Perhaps there was a time when the use of the words “dark” and “souls” in the gaming world was an innocent notion, but that time is long gone. As such, when a game called Dark Guardians chooses the tagline “Save Your Soul,” I know to ready myself for a challenge. I know to prepare for anything.
Yet for all my caution, Dark Guardians inspired in me a curious sensation I certainly did not anticipate. The desire to…tap my feet.
That’s because Dark Guardians is actually more of a rhythm game, operating under the guise of an action-based endless runner. In it, you take control of a constantly moving hero on a 10,000 meter quest to defeat the minions of darkness. To do so, you have to wait until they are in your relatively small attack range, and then tap the elemental attack that corresponds with the enemy type.
Getting ahead in Dark Guardians requires you to submit to the beat of the game’s action. Much like the Guitar Hero series, merely waiting for the right moment to tap the appropriate button only works to a point. Rest assured that the difficulty hinted at by the game’s choice of words is more than a mere suggestion, as Dark Guardians will challenge even the quickest of players. Killing enough enemies may grant you the coins needed to upgrade your health, attack range and starting position, as well as eventually give you a short invincibility boost, but for the most part, it’s your reflexes that separate victory from defeat.
At its best, Dark Guardians successfully combines the best of the rhythm and endless runner genres, resulting in an experience as intense as any on the mobile market. When a horde of various enemy types are descending on you an 1/8 beat behind each other, and your instinctively dancing fingers alone determine whether you will see the other side of their wave without missing a step, you truly are experiencing the sort of “dialed-in” intensity that few games can provide.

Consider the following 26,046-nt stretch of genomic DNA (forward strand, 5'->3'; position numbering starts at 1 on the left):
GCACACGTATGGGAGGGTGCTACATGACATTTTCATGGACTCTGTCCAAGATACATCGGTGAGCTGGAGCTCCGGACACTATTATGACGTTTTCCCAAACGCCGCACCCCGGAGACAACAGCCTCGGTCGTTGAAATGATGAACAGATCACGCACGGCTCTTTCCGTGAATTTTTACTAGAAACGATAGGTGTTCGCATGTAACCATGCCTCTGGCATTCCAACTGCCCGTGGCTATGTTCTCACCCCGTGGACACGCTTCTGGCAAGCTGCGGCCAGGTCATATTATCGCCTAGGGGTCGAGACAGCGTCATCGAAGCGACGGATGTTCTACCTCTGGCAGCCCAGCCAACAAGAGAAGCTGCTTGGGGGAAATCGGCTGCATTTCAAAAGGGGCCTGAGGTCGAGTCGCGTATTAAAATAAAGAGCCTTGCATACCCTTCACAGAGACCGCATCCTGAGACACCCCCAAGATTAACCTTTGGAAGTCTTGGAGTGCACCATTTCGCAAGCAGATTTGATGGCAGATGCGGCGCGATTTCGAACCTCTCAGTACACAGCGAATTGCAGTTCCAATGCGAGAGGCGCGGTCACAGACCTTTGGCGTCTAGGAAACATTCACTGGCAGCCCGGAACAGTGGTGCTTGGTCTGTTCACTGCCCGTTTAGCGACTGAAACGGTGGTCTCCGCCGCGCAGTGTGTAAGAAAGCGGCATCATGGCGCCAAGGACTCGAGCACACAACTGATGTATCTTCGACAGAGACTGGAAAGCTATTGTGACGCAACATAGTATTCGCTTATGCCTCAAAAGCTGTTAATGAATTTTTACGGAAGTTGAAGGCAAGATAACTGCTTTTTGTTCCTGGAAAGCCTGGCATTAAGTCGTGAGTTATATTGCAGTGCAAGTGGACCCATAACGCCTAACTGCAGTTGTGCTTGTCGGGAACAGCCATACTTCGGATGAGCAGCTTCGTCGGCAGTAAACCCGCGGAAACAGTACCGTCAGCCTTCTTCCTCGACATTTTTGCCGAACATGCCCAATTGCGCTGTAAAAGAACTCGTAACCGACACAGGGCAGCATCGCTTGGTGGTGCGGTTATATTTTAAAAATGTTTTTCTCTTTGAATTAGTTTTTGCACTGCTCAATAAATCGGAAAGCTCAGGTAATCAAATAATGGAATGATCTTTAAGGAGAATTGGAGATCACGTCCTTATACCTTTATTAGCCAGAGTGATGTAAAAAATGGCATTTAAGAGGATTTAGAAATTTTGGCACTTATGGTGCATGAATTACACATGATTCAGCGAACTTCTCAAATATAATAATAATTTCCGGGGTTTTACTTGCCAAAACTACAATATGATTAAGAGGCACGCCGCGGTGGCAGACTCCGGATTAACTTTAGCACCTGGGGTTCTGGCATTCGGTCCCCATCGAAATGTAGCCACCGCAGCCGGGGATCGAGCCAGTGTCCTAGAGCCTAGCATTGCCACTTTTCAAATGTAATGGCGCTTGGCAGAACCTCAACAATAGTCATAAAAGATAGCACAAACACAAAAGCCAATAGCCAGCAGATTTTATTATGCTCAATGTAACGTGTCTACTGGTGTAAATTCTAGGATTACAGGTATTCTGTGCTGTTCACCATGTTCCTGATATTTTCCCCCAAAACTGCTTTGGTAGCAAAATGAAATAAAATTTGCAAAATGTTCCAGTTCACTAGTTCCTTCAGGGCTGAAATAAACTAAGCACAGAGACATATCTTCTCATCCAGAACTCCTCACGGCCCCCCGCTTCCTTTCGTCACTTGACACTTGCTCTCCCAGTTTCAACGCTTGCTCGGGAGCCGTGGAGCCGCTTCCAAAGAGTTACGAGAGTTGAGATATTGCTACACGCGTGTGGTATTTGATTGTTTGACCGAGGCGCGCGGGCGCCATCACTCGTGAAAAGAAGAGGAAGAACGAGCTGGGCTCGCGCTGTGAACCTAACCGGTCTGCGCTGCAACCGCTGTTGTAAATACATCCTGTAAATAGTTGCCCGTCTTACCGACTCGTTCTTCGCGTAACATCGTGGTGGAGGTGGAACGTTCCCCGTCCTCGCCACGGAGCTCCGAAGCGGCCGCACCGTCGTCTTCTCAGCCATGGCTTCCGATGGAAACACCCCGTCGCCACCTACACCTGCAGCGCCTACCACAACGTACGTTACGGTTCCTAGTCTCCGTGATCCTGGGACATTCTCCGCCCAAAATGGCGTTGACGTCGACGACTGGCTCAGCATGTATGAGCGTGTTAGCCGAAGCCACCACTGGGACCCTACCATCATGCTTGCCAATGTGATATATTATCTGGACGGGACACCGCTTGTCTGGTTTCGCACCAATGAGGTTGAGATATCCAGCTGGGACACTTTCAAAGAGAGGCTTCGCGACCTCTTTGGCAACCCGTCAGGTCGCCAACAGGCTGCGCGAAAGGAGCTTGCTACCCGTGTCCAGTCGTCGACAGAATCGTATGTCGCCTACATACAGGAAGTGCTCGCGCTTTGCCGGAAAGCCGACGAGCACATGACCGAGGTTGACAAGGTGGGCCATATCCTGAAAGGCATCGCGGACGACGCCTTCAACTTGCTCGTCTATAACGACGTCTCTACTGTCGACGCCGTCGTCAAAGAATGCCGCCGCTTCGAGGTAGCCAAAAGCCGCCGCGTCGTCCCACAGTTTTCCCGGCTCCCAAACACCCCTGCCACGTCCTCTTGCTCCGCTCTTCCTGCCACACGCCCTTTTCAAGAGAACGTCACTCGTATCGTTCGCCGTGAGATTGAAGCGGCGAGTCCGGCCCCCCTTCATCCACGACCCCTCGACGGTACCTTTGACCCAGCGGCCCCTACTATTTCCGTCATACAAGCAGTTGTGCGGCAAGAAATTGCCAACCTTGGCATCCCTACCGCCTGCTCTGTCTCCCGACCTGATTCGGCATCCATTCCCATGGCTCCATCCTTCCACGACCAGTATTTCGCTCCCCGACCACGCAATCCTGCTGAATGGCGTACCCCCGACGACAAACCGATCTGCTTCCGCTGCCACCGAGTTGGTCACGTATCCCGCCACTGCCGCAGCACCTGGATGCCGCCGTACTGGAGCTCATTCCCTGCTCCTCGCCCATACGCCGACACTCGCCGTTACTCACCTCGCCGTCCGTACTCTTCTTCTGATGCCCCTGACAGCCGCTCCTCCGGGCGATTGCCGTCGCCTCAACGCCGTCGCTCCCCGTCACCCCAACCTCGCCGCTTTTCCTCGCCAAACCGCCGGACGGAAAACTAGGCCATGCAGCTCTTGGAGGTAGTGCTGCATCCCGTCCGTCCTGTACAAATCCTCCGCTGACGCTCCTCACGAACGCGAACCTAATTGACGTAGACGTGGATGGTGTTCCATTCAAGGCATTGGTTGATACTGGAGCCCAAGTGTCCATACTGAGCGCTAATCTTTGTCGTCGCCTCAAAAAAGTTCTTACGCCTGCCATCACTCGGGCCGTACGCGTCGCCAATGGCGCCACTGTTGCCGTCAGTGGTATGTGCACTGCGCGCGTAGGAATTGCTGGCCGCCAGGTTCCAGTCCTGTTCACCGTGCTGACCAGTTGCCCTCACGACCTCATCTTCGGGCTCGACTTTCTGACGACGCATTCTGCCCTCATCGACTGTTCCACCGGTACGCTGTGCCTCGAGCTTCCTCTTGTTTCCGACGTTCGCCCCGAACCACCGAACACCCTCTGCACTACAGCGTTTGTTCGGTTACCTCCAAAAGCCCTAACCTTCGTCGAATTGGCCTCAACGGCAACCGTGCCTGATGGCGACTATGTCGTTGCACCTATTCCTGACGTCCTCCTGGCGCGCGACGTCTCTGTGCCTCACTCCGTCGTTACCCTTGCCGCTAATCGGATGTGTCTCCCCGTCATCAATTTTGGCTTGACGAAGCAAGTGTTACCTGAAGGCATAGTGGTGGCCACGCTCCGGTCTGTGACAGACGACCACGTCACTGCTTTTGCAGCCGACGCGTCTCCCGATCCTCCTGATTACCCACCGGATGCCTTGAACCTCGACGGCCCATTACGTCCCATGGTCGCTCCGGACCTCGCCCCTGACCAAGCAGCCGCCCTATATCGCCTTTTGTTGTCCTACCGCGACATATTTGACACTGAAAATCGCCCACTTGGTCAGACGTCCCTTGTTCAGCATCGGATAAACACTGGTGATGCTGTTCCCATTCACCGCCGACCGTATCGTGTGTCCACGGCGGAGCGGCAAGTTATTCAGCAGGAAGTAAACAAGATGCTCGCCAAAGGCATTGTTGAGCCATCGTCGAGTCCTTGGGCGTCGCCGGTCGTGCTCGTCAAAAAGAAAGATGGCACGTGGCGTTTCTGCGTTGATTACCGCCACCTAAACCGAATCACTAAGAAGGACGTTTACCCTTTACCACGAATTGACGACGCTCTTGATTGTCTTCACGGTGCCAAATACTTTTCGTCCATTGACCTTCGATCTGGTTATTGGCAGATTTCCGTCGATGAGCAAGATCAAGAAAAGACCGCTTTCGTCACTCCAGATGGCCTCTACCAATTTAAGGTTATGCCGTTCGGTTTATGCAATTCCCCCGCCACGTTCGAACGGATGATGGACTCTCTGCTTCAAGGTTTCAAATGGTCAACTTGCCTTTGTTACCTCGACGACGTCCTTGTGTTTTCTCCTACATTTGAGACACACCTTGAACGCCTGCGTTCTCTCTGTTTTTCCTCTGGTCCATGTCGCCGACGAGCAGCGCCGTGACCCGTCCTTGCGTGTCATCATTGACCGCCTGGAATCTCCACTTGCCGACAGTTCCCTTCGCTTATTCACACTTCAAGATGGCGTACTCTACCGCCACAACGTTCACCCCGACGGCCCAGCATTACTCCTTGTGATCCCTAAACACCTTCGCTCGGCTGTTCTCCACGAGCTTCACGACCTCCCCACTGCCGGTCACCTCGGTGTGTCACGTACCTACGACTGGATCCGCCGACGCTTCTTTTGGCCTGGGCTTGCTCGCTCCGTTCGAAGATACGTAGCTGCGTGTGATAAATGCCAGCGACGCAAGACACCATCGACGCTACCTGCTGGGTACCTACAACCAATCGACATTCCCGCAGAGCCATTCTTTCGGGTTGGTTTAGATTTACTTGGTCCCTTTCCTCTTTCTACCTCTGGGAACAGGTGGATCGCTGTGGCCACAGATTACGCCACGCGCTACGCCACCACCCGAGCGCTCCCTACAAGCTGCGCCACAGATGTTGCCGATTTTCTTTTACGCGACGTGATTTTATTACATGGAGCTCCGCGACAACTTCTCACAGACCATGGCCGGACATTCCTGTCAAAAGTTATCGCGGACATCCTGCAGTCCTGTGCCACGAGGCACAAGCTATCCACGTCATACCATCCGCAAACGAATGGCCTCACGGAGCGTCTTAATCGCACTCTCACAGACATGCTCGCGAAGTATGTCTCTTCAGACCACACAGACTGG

Unfortunately, Dark Guardians is rarely at its best. Difficult, but fair is a fine line to tread in game design, and Dark Guardians walks it with the finesse of a payday alcoholic. In lieu of preset difficulty modes, Dark Guardians instead chooses to alternate how challenging it is at random. This chaotic pacing prevents the player from maintaining any sort of rhythm, and often hinders the game from achieving the same. To make matters worse, the level backgrounds can often hide certain enemy types, making the already challenging prospect of distinguishing your foes in time a near-impossible proposition.
Even if you actually do manage to find your way past these considerable hurdles and see the game’s abrupt end, you’ll discover that there really isn’t much incentive to come back. Some sort of arcade mode, or other endgame addition, would have been welcome, but none is to be found.
Shortcomings aside, it has to be said that Dark Guardians is a beautiful experience. When the level backgrounds aren’t hindering your view, its hard to not appreciate how well crafted they are, and the various animations and particle effects compliment them well. But the highlight of the entire package has to be the music of Valentin Lafort. It’s a battle-driven, yet still somber, type melody that never wears out its welcome, and seals Dark Guardians status as a uniquely stylish game.
Unfortunately style can only travel so far on its own, and Dark Guardians reveals the meager extent of that journey. The passion that went into this game is obvious, and I’ll always cheer for an original concept such as this, but good intentions do not automatically constitute a recommendation, and ultimately I can’t think of a single type of player I’d unabashedly recommend Dark Guardians to, despite its finer qualities.
Dark Guardians has style to burn, but some serious design flaws make it a tough sell.